Dennis Lehane had a column in the Journal last week about writing great dialogue. An excerpt:
"Near the end of the film "The Wild Bunch," the aging outlaw Pike Bishop says only, "Let's go," to impel himself and three other men to head off to certain death (and kill hundreds of other men while they're at it). Legend has it that the director Sam Peckinpah and screenwriter Walon Green were ordered by the studio to include a scene in which Pike explains the details of their final, doomed gambit. Under protest, Green wrote the scene and Peckinpah shot it, and then (so the rumor goes) overexposed the film so that Warner Brothers was forced to go with the original version.
Richard Yates said that great dialogue was as much about what wasn't said as what was. Which is to say, as in most things literary, less = more."
I can still picture Pike Bishop (played by William Holden) saying that line and was going to embed the scene in this post. But if I did all you'd hear is that line followed by a lot of shooting and blood flowing and it wouldn't make sense. The line worked perfectly because of everything that came before in the movie. You knew exactly why he said "Let's go" and what it meant without any further explanation.
Lehane also cites Richard Price's Clockers (a terrific book) for its "pitch-perfect" dialogue. Lehane's not a slouch in the dialogue department either. I prefer his earlier Patrick Kenzie/Angela Gennaro novels like Gone, Baby, Gone (Ben Affleck directed an outstanding version of it), Sacred and A Drink Before the War to some of his later books. Shutter Island was an incredible book but it's a pretty shattering read - I did it once, never again.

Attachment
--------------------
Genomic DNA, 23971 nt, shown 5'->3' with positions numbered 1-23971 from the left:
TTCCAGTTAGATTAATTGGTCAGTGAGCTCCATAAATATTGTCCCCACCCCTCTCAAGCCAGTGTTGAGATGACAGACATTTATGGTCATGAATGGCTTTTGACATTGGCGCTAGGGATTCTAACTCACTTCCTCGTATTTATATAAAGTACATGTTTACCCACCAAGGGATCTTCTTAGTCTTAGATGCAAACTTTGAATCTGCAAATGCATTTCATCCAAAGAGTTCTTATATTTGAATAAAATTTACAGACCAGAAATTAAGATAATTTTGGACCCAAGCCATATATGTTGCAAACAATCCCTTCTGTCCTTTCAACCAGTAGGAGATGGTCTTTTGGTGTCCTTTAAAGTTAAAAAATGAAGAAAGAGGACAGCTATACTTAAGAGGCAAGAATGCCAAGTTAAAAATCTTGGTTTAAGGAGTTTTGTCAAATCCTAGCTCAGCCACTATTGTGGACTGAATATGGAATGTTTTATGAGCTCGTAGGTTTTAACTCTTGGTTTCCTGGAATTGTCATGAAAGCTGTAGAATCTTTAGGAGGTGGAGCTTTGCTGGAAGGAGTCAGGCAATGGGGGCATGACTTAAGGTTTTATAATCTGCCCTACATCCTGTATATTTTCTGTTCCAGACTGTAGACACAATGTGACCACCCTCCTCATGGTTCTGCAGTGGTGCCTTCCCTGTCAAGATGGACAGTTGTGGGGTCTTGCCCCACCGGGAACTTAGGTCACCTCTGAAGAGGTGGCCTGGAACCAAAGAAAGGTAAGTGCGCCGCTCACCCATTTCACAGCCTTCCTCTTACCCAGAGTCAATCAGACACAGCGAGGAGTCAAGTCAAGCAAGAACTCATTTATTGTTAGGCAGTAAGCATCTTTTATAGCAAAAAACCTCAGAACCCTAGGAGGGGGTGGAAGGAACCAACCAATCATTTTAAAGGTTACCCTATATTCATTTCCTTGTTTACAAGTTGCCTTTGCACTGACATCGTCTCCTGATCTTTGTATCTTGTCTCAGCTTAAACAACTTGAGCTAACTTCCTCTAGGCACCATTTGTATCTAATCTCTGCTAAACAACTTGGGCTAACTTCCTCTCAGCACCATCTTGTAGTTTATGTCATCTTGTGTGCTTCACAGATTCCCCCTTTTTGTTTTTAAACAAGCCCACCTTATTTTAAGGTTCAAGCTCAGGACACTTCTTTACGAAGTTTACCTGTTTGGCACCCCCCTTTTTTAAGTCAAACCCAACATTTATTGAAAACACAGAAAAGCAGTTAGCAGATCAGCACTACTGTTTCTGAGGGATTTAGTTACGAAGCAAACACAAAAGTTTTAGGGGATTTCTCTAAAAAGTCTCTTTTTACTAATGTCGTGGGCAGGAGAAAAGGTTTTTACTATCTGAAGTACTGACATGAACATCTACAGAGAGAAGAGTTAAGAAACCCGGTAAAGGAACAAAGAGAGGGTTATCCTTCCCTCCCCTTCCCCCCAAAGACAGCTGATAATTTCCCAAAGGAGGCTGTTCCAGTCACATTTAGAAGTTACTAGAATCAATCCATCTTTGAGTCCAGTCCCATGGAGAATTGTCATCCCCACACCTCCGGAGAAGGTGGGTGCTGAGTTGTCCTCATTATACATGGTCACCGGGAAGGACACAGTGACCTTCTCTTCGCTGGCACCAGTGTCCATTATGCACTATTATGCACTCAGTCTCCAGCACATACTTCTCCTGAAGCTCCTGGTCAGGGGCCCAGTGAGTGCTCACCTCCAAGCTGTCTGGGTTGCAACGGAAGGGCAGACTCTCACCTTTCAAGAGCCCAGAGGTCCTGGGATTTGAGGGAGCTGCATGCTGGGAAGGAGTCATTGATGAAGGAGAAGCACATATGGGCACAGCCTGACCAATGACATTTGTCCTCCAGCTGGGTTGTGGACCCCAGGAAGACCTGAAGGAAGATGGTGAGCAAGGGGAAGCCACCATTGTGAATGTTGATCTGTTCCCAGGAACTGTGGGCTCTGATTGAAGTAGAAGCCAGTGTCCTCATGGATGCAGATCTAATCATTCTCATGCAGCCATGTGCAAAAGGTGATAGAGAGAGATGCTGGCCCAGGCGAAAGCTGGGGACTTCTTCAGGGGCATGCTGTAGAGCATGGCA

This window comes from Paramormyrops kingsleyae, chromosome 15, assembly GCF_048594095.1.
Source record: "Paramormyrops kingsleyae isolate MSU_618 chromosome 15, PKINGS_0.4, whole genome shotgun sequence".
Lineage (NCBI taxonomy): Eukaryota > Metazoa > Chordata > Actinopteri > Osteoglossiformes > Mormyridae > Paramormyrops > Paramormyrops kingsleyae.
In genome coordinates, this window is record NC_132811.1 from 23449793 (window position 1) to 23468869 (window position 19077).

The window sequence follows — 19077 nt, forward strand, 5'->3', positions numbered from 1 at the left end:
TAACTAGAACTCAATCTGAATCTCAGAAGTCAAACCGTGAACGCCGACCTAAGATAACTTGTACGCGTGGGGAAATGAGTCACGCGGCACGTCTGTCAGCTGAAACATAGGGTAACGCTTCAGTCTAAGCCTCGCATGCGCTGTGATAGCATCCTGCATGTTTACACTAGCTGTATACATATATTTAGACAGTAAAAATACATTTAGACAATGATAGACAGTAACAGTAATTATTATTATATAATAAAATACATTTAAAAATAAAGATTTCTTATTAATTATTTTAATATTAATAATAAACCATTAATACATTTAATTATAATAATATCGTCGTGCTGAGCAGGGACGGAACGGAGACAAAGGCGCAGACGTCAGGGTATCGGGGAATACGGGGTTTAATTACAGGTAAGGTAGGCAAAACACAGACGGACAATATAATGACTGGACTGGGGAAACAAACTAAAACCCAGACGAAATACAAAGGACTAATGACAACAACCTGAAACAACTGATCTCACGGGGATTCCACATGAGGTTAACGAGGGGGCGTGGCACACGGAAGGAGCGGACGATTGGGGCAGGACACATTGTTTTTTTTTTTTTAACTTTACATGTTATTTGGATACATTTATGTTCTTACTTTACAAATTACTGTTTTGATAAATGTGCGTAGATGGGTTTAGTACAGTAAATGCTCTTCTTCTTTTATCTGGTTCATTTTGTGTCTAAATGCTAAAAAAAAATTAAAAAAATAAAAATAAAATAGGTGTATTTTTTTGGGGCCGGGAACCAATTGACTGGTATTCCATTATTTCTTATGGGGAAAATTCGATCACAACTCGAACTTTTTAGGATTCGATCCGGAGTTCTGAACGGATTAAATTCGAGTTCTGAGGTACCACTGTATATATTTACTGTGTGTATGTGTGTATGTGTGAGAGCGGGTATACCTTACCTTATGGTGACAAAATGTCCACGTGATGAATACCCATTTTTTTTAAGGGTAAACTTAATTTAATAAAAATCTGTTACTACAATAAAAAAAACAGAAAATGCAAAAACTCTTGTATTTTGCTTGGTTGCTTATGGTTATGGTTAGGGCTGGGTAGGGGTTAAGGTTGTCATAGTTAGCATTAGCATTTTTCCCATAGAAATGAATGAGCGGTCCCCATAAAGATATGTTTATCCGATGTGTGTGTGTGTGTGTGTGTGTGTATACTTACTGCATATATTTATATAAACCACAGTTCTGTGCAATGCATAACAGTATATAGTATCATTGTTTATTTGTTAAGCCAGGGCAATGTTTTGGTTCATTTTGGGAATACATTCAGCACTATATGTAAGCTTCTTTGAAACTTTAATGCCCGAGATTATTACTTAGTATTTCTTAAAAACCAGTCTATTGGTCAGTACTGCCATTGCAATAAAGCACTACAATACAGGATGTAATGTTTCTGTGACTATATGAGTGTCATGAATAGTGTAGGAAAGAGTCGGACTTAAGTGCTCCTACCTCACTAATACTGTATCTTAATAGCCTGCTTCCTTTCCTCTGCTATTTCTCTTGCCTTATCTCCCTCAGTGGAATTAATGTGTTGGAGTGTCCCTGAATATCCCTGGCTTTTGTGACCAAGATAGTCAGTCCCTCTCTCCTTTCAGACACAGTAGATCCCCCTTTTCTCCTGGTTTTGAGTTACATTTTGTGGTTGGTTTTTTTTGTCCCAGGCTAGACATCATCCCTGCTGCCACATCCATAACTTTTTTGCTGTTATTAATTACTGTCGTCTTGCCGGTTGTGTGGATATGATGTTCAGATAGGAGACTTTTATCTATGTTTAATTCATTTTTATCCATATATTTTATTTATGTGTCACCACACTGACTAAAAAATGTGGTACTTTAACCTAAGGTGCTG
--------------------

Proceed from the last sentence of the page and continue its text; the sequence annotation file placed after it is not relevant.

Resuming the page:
A couple of other fine exemplars of dialogue writing are George V Higgins (who merits his own post) and Elmore Leonard (see my review of Raylan). Incidentally, the adaption of Leonard's stories about Raylan Givens, a deputy US Marshall working in Harlan County, Kentucky, is one of the best current series on TV - Justified. I hadn't seen the show but Barb is a fan and persuaded me to watch three seasons worth on a Kindle Fire this summer and now I can't wait for the fourth season beginning next January. The characters, particularly Timothy Olyphant who plays Raylan, look and talk like they stepped out of a Leonard novel. If you do decide to watch it you should start at the beginning as the story builds throughout.